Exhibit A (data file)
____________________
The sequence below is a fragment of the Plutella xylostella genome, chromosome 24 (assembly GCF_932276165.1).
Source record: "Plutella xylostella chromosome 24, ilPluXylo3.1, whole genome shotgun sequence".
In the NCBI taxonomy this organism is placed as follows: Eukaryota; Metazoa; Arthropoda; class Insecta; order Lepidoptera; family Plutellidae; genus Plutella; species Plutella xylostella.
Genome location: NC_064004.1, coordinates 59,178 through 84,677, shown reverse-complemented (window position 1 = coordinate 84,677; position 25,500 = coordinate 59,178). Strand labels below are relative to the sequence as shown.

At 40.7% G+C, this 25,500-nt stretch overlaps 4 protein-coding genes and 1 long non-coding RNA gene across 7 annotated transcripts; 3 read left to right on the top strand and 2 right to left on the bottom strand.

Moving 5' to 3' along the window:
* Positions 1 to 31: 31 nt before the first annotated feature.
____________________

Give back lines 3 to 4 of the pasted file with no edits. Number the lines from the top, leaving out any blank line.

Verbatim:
In the NCBI taxonomy this organism is placed as follows: Eukaryota; Metazoa; Arthropoda; class Insecta; order Lepidoptera; family Plutellidae; genus Plutella; species Plutella xylostella.
Genome location: NC_064004.1, coordinates 59,178 through 84,677, shown reverse-complemented (window position 1 = coordinate 84,677; position 25,500 = coordinate 59,178). Strand labels below are relative to the sequence as shown.